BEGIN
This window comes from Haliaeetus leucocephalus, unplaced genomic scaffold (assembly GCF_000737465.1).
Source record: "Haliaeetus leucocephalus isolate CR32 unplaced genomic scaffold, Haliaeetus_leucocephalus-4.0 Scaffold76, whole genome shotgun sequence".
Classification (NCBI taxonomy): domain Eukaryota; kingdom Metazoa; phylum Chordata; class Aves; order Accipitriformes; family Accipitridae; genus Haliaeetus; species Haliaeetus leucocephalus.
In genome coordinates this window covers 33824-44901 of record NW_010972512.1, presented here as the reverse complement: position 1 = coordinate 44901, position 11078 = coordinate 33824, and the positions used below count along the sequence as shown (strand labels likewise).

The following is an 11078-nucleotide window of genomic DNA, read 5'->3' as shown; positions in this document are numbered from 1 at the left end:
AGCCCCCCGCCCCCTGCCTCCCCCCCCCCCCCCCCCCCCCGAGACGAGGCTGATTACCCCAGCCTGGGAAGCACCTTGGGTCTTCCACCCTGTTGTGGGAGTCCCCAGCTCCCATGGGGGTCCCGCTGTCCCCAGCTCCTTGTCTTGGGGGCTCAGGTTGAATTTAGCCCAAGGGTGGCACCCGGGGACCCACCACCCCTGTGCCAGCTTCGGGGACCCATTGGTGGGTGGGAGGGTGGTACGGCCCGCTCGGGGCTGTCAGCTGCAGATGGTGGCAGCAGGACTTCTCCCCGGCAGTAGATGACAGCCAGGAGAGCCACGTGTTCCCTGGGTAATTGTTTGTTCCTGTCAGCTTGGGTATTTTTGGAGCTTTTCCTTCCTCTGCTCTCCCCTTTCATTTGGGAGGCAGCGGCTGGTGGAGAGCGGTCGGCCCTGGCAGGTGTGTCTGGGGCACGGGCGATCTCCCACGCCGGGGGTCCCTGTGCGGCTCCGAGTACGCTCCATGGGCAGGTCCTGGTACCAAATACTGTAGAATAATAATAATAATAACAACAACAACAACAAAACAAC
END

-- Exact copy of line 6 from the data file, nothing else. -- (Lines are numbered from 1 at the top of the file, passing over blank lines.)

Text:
AGCCCCCCGCCCCCTGCCTCCCCCCCCCCCCCCCCCCCCCGAGACGAGGCTGATTACCCCAGCCTGGGAAGCACCTTGGGTCTTCCACCCTGTTGTGGGAGTCCCCAGCTCCCATGGGGGTCCCGCTGTCCCCAGCTCCTTGTCTTGGGGGCTCAGGTTGAATTTAGCCCAAGGGTGGCACCCGGGGACCCACCACCCCTGTGCCAGCTTCGGGGACCCATTGGTGGGTGGGAGGGTGGTACGGCCCGCTCGGGGCTGTCAGCTGCAGATGGTGGCAGCAGGACTTCTCCCCGGCAGTAGATGACAGCCAGGAGAGCCACGTGTTCCCTGGGTAATTGTTTGTTCCTGTCAGCTTGGGTATTTTTGGAGCTTTTCCTTCCTCTGCTCTCCCCTTTCATTTGGGAGGCAGCGGCTGGTGGAGAGCGGTCGGCCCTGGCAGGTGTGTCTGGGGCACGGGCGATCTCCCACGCCGGGGGTCCCTGTGCGGCTCCGAGTACGCTCCATGGGCAGGTCCTGGTACCAAATACTGTAGAATAATAATAATAATAACAACAACAACAACAAAACAAC